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The natural tension between supply chain and procurement departments in major shippers – between logistics and finance – is coming to an end, as a new era of available data will allow financial operations to be integrated into supply chains, experts predict.
Armin Sarstedt, vice-president of the manufacturing and technology group at Intel, said the rapidly changing dynamics of the smartphone and computer markets were forcing companies such as Intel to radically overhaul their supply chains – a process that could only be undertaken with high-speed access to vast amounts of data.
“We operate in a market that changes very quickly, that has very fast product cycles, but also huge volumes with great demand volatility, and to respond to this we have to able to make strong commitments – under-commitment is no option. If a customer needs one million pieces, that is what he needs – and we need high agility and agile responsiveness, because just having large inventory levels doesn’t mitigate the fast product cycles.”
Mr Sarstedt explained that the manufacturing lead time for semiconductors had been reduced to as short as possible, at between two and four months. This is because the wafer fabrication process takes between six and 10 weeks and cannot be shortened because the wafters must “rest” for a certain amount of time. After that, Intel requires a week for testing the semiconductors, one-to-three weeks’ assembly time for smartphones and another week for testing, before products are moved to retailers’ distribution centres.
In contrast, he said, the product lifecycle of a typical mobile phone is six-to-nine months.
“The automotive industry has a product lifecycle of years, but in the mobile industry it is very short and consumers choose products which are trendy and in fashion – our mobile markets are more commoditised and fashion-driven,” he said. He added that this meant supply chain teams had begun to drive the organisation, rather than acting a means to an end.
“Supply chain’s influence has to be expanded into product lifecycle management, business planning and even corporate social requirements,” he said.
All of which requires access to whole new sets of data, and for that data to be made available across an organisation.
Greg Johnsen, chief marketing officer at GT Nexus, told The Loadstar that the global logistics industry was moving into a new paradigm, as the capacity of technology companies to provide information had hugely escalated.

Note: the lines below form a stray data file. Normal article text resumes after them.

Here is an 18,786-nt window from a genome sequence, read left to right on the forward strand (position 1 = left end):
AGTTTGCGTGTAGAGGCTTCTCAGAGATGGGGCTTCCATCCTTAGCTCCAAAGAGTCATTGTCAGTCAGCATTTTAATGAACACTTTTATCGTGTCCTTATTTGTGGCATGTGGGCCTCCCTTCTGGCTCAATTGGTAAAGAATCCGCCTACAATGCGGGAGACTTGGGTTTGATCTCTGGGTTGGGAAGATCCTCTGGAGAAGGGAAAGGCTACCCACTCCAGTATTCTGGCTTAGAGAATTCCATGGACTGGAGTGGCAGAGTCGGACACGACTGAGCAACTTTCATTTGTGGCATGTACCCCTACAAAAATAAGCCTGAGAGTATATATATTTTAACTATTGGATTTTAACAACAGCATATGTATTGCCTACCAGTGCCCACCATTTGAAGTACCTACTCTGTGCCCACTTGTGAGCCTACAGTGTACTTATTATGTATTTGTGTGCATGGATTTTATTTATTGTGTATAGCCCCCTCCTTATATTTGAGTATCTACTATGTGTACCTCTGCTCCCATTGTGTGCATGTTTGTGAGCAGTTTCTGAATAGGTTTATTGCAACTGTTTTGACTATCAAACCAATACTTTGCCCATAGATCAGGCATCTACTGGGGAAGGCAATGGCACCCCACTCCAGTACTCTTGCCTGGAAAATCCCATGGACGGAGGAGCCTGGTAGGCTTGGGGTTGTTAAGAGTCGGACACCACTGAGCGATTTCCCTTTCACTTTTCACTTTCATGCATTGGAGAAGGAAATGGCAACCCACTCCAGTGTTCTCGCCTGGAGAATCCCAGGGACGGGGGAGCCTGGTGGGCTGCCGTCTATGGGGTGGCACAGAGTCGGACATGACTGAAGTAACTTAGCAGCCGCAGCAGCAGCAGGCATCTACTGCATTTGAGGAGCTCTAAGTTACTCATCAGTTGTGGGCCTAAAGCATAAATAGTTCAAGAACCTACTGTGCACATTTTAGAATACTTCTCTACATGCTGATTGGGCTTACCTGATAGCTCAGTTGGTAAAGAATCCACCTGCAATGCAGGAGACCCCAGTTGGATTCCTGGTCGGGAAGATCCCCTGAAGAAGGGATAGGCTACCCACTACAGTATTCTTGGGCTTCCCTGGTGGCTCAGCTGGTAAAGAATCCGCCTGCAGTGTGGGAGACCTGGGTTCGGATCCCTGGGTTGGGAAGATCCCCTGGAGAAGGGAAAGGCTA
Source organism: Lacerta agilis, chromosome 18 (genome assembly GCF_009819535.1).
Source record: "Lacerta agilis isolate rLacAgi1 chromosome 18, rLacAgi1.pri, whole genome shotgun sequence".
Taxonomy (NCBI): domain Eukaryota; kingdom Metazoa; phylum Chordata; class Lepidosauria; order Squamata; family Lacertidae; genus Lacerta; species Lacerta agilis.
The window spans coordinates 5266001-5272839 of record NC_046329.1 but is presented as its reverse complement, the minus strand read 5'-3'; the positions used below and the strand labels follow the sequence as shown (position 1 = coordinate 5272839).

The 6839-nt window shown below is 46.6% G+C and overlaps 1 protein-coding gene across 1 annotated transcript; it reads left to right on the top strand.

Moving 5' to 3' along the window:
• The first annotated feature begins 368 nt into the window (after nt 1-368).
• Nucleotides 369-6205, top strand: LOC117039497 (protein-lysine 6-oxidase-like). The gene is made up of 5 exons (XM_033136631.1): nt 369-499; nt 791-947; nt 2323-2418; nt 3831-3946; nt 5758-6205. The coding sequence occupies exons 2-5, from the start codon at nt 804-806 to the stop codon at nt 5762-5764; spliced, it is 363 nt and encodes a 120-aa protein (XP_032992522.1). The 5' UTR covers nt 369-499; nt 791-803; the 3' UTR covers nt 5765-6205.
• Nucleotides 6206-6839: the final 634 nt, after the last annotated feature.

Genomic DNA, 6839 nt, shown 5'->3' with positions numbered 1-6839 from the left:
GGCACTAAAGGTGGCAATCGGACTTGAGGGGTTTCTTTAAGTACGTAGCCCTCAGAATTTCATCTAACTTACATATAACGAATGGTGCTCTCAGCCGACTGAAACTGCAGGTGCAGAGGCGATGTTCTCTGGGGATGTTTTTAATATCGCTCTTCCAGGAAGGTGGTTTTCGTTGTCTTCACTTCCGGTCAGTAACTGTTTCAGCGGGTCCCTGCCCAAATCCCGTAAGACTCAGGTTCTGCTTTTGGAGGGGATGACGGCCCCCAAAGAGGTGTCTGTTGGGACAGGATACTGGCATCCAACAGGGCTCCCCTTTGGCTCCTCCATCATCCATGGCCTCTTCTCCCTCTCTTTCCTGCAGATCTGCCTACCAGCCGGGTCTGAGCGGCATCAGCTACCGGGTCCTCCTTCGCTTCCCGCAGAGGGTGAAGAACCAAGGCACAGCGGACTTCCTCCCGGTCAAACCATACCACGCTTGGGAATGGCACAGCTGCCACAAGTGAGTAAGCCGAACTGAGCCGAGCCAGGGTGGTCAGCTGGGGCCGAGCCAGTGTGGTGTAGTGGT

“The first set of technology was about automating transportation data – this was warehouse management systems and load planning systems; a second wave centred on supply chains, and was about providing global transparency; the third wave, which we are seeing now, is large organisations automating the money flow.
“It is about knowing for certain that something has occurred – in the physical supply chain this is normally exception reporting; in the financial supply chain it is about knowing that a payment has been approved, for example, and one of the big developments in supply chains today is getting the financial and physical supply chains to talk to each other, because then you can do some very interesting things.”
Mr Johnsen suggested this represented a big opportunity for logistics providers
“It will pay shippers if they get a 3PL to consider what they can do for their services, to allow shippers to connect logistics and finance, such as making supply chain milestones visible to financial departments – and if you are a service provider you have to go beyond your core services, and forwarders need to understand that their product isn’t just freight forwarding but the data around it.
“We are right at an intersection of where supply chains and IT developments are heading. Data is the driving force behind supply chains, and there is a rapidly accelerating shift of data which reworking the way supply chains and procurement or financial departments interact..
“Take DB Schenker for example, it understands that data isn’t just the transactional unit, it is the umbilical cord that connects customers with their suppliers,” he said.
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